Fancy a trip to Italy? Or a vacation to check out the Great Wall of China? While you’re sure to remember to pack your clothes and camera and other necessities, one thing you might not consider is jet lag.
However, on longer-distance trips, sleepiness and trouble adjusting to a new schedule may conspire steal a day of your trip or dampen festivities. To make the most of your time abroad, and recover quickly upon your return home, try planning ahead to conquer your jet lag symptoms.
What is Jet Lag?
Jet lag is a common sleep disorder brought on by a rapid change of time zones by traveling a significant distance to either the east or west. The circadian rhythms in your body regulate sleep. They function on cues based on your normal 24-hour routine. So, if you travel somewhere outside your own time zone, your body needs to get in sync with the new daylight/nighttime, sleep/wake cycle.
The more time zones you cross on the way to your destination, the longer-lasting and more severe the symptoms are as your circadian rhythm tries to catch up. Westward travel is normally less taxing than eastward travel, as it requires one’s internal clock to move later rather than earlier.
Knowing a bit about how jet lag works, it is possible to reduce the symptoms and impact on your routine. Here are 11 helpful tips for resetting your sleep clock post jet lag.
Before you Leave:
Selecting a Flight – Headed on a long trip? If possible, select a flight that arrives early in the evening. This will make it the easiest to go to sleep at a regular, local bedtime after you arrive at your hotel. Alternatively, you might want a night flight so you can snooze on the plane on the way.
Start Adjusting Before You Leave – Try waking up and going to bed earlier in the days leading up to your trip if you are heading eastward, or later if you are going westward. This proves most helpful for long trips or moves.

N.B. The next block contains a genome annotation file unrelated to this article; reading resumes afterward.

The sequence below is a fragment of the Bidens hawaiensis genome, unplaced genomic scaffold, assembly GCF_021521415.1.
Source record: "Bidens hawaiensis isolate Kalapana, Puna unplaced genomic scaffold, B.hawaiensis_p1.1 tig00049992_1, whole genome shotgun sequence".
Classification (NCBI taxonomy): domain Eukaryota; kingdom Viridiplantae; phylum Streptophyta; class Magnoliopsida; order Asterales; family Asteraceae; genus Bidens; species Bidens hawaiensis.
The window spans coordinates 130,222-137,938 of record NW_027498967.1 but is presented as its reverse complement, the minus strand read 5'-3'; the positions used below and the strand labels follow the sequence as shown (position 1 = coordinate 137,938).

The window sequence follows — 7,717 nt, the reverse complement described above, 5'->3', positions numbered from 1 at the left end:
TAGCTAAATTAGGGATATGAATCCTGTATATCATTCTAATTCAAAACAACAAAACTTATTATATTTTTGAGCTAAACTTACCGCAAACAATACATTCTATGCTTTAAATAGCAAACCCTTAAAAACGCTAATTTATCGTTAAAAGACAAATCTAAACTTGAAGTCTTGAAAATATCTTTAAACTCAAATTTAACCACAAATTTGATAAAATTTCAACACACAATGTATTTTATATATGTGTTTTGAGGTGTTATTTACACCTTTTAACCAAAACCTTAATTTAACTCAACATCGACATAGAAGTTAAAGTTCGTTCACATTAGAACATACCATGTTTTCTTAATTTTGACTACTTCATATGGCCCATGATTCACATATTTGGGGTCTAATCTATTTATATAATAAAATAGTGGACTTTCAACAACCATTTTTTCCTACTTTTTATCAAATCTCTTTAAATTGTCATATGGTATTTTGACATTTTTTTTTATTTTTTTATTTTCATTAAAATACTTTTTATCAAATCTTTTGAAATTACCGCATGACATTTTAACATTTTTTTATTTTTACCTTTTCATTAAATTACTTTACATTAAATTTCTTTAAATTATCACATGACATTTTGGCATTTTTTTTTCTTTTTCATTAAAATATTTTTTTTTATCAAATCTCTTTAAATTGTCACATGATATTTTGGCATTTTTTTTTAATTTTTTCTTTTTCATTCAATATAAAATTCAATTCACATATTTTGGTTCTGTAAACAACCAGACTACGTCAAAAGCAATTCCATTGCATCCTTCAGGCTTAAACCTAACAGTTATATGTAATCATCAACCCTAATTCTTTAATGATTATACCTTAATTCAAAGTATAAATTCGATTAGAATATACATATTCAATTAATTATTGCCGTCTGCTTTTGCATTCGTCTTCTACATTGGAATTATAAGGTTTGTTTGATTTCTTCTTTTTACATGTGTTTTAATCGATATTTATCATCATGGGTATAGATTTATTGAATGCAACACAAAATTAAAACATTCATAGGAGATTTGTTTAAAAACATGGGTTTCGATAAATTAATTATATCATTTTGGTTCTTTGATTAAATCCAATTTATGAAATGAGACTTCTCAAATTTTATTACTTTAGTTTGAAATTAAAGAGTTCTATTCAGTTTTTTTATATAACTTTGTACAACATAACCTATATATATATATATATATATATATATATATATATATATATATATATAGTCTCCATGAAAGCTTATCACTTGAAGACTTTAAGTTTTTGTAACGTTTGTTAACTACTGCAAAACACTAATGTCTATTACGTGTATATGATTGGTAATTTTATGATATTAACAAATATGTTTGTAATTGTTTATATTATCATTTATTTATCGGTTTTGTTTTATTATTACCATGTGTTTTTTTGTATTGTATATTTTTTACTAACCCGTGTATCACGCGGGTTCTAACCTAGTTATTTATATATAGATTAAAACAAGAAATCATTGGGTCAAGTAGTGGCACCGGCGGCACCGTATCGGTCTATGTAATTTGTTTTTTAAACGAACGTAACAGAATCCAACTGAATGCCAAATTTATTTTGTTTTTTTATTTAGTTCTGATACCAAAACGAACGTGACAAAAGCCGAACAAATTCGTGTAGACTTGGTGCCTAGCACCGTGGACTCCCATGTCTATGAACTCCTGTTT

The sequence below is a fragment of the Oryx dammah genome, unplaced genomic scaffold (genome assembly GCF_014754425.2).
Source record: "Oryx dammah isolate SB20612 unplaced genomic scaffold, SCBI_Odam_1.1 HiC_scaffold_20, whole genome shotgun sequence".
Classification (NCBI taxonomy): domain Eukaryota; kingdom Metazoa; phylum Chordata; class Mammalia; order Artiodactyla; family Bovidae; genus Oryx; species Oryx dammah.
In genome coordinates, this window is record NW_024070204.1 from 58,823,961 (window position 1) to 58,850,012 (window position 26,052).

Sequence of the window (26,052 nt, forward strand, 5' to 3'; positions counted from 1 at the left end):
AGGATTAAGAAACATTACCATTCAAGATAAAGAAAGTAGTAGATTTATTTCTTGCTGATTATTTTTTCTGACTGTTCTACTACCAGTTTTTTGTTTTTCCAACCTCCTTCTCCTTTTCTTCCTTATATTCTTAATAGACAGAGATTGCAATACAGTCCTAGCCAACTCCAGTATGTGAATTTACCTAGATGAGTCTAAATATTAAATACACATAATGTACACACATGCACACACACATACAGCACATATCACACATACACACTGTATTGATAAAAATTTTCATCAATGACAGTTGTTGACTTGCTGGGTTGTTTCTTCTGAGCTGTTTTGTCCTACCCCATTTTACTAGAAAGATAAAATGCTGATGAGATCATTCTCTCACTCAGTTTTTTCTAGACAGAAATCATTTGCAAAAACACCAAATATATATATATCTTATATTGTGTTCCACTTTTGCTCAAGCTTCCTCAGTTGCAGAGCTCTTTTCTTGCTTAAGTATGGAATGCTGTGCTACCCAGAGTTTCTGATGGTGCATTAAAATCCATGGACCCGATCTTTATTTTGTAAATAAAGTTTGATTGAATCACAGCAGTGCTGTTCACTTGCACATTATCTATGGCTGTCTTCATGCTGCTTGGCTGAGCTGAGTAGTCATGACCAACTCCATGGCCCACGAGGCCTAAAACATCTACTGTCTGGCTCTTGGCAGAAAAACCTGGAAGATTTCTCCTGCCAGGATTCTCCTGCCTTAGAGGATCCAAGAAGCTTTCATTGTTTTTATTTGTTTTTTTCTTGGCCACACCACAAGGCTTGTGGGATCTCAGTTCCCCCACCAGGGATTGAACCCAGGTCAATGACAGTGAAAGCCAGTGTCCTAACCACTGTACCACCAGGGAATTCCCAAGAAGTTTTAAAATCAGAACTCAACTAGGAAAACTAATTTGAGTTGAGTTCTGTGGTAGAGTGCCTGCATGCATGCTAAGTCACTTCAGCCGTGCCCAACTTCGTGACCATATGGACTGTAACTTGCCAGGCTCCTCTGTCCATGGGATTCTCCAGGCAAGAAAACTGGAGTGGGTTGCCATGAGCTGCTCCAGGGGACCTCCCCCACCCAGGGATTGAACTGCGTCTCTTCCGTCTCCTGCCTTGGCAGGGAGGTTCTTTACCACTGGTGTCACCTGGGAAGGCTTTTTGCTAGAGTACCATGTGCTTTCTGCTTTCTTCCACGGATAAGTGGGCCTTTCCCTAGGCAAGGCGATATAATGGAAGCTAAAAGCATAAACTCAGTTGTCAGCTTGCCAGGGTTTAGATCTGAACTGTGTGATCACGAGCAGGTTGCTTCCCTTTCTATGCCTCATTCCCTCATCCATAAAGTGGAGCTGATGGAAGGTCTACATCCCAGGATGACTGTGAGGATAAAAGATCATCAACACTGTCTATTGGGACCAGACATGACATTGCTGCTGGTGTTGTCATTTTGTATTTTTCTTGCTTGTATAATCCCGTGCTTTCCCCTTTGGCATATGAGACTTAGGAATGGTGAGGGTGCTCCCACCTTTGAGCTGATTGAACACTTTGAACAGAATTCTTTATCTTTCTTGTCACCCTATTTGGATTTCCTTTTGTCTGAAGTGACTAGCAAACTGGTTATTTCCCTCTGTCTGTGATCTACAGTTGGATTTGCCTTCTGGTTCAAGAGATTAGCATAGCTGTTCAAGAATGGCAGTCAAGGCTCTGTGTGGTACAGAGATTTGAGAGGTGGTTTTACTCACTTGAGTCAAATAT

Be Well Rested – Make sure you are well rested before getting on the plane. Recovering from jetlag feels much more difficult if you have to make up for lost hours of sleep as well as adjusting to a new sleep cycle.
On the Plane:
Change Your Watch – Once you board the plane, change your watch to the destination’s time zone. This will get you in the mindset of your destination location.
Avoid the Booze and Coffee – If you are preparing for your new bedtime, having alcohol and caffeine 3 to 4 hours beforehand will negatively affect your sleep. Keep hydrated by drinking ample water instead. If you are flying at daytime when it’s night time in your destination, consider sporting sunglasses.
Stay Awake till Bedtime – Try to stay awake until a regular bedtime at the destination. If you managed to snag a flight that lands in the early evening, this will work perfectly. When you arrive earlier in the day, try to postpone sleeping until the evening. If you absolutely need to nap, set an alarm so you sleep less than 2 hours. This will make it easier to fall asleep at a normal time the first night.
Get Out in Sunlight – If you have a little time to kill before bedtime, try getting out in the sunlight. Sun helps your circadian cycle adjust to the new day/night schedule more quickly.
Or, Hit the Nightlife – If you are just going away for a day or two, consider remaining on your current sleep schedule. This means you will be out of whack with day/night cycle of the destination country of course. But in some countries, such as Spain, night time is a prime time to be out and about!
At Your Destination:
Light Exercise –Something as simple as going for a walk outside for an hour when you arrive (or the next morning if you have arrived in the evening) can do wonders for combatting the sluggish feeling you get from jetlag. Plus, it will give you a chance to get acquainted with the area and check out the sights.
Use earplugs and eye mask – Unfamiliar sounds and city light can wake you up during the night. To get the best sleep possible, block out any potential sleep disturbances before you go to bed. Try requesting a room in a quiet section of the hotel. Or, use a fan or white noise to cut down street traffic. Soft music in headphones can also do wonders for winding down your mind in preparation for sleep. Drawing blinds, wearing an eye mask, and avoiding electronics late at night can also support healthy habits.
Bring familiar elements – When sleeping in a new or unfamiliar environment, it may help you relax if you bring familiar items from home. Think of what brings you comfort. Perhaps pictures of family, a favorite pillow, or a favorite bath soak or scent.
Do you have helpful strategies you use to sleep better during travel? What do you find best for defeating jet lag?